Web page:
With one of three major rating agencies warning that America’s AAA credit is at risk, the stakes are growing in the standoff in Washington over raising the nation’s debt limit. On Wednesday night, the rating agency Fitch put the nation’s credit on “Rating Watch Negative,” which amounts to a warning that it might downgrade the U.S. credit as a result of the impasse. The government reached the $31.4 trillion debt limit in January, and Treasury Secretary Janet Yellen has resorted to “extraordinary measures” since then to keep paying the bills. But Yellen has warned that Treasury will likely run out of money to meet all its obligations as soon as June 1, which is being described as the “X-date.”
In a recent note, we showed that equities tend to do well when (headline) inflation peaks. But with peak inflation reached more than nine months ago, when the June CPI numbers were released, and the S&P 500 Index up 9% since peak inflation likely has run its course. The question is whether equities will hit the inflation ‘sweet spot’ soon. Even though equities offer a theoretical hedge against inflation, as most companies exhibit at least some pricing power, the relationship between the two is mostly negative. Equities realize their best returns when inflation is (very) low.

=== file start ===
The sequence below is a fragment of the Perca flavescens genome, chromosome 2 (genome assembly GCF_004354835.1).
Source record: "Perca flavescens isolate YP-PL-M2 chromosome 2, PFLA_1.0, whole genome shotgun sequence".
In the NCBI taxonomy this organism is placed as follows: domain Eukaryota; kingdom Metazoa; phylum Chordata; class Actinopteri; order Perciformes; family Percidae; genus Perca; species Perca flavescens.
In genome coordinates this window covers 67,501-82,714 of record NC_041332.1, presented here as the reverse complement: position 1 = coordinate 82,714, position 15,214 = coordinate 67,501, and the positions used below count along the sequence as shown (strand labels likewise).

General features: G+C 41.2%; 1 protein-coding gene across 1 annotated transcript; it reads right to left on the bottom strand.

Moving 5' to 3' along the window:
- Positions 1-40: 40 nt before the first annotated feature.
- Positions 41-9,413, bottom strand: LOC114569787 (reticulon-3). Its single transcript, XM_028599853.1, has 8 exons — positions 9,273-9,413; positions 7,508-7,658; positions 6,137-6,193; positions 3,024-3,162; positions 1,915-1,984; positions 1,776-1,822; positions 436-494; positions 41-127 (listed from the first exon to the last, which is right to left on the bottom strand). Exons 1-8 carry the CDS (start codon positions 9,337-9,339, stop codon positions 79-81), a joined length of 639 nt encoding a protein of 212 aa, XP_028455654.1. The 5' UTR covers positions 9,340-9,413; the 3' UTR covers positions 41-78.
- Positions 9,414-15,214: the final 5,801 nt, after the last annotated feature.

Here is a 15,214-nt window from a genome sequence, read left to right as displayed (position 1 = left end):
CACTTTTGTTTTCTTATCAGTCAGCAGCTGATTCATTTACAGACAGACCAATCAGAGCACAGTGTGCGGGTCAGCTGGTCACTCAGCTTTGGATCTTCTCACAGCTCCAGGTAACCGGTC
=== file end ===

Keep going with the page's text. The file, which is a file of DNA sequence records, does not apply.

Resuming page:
When local bureaucrats in Hennepin County, Minnesota, seized an elderly woman's home over a small tax debt, sold it, and kept the profit, they likely had no idea they would set in motion a series of events that would cripple the practice known as "home equity theft" across the country. Yet that's what happened. The Supreme Court on Thursday unanimously ruled that the government violated the Constitution when it took possession of Geraldine Tyler's condo over an overdue property tax bill, auctioned the home, and pocketed the proceeds in excess of what she actually owed.
China’s muted economic rebound and Beijing’s reluctance to deploy large-scale stimulus are reverberating around the globe, crushing commodity prices and weakening equity markets. Investors are pegging back their expectations for the world’s second-biggest economy as worries mount that its recovery from pandemic restrictions has lost momentum. Recent data suggest gross domestic product growth this year will be closer to the government’s target of about 5%, contrary to expectations of a large overshoot formed earlier in the year. The figures also show a lopsided rebound that’s being led by consumer services, while industrial activity lags far behind.